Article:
Journal Article

Converging institutions. Shaping relationships between nanotechnologies, economy and society

Bulletin for Science, Technology & Society, 27(6): 455-466

Nanotechnologies are technologies applied to a molecular level, which can be embedded in materials including human cells and atoms of mineral, chemical, or physical substrates. Nanotechnologies have been used in attempts to foster interactions between a multitude of products, production processes, and social actors. Just like bio, info, and cognitive science, nanotechnologies belong to the socalled converging technologies, which are expected to change main societal paths toward a more functional and coarser mesh. However, research, development, and diffusion of converging technologies depends on the adaptability of existing economic structures and on the social acceptance of products and services augmented by nanotechnologies. Because of these characteristics, externalities and the risk of systemic divergences caused by potentially noncontrollable or unwanted interactions between sectors, actors, and environments may arise and disturb the efficiency of the innovation process. Converging institutions, however, aim to manage these market imperfections and social risks in the long run.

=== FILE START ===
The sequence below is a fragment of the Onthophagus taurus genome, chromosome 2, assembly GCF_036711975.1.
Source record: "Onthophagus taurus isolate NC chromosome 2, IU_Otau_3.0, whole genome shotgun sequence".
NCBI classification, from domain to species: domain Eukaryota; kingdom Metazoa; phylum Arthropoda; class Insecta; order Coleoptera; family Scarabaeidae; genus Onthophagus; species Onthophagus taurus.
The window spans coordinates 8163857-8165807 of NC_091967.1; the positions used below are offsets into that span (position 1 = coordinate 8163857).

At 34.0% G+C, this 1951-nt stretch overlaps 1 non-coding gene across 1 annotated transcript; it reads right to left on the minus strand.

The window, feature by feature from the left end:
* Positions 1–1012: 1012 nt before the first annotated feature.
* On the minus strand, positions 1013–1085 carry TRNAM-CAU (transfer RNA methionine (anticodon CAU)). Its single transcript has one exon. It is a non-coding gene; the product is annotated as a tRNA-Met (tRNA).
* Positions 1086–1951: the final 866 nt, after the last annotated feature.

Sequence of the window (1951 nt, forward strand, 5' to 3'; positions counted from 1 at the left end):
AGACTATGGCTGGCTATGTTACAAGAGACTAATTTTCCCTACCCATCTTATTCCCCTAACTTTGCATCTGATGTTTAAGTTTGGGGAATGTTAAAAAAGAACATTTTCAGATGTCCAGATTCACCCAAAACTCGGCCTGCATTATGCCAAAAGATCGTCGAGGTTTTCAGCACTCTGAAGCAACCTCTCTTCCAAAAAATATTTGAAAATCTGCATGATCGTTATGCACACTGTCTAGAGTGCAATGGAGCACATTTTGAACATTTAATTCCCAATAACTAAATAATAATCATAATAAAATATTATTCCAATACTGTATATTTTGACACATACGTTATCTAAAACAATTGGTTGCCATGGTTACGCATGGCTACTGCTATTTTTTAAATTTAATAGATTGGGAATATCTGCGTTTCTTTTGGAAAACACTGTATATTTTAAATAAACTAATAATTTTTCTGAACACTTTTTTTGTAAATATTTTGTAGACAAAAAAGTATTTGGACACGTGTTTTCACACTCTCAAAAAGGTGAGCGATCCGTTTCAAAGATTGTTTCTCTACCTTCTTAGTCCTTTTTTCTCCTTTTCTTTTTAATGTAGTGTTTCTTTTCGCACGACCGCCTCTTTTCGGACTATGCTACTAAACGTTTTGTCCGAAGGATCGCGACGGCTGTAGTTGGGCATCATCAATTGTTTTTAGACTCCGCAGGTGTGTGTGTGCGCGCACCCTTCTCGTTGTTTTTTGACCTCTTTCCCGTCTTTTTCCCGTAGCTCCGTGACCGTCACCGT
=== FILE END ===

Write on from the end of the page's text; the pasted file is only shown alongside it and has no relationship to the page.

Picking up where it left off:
Christian Papilloud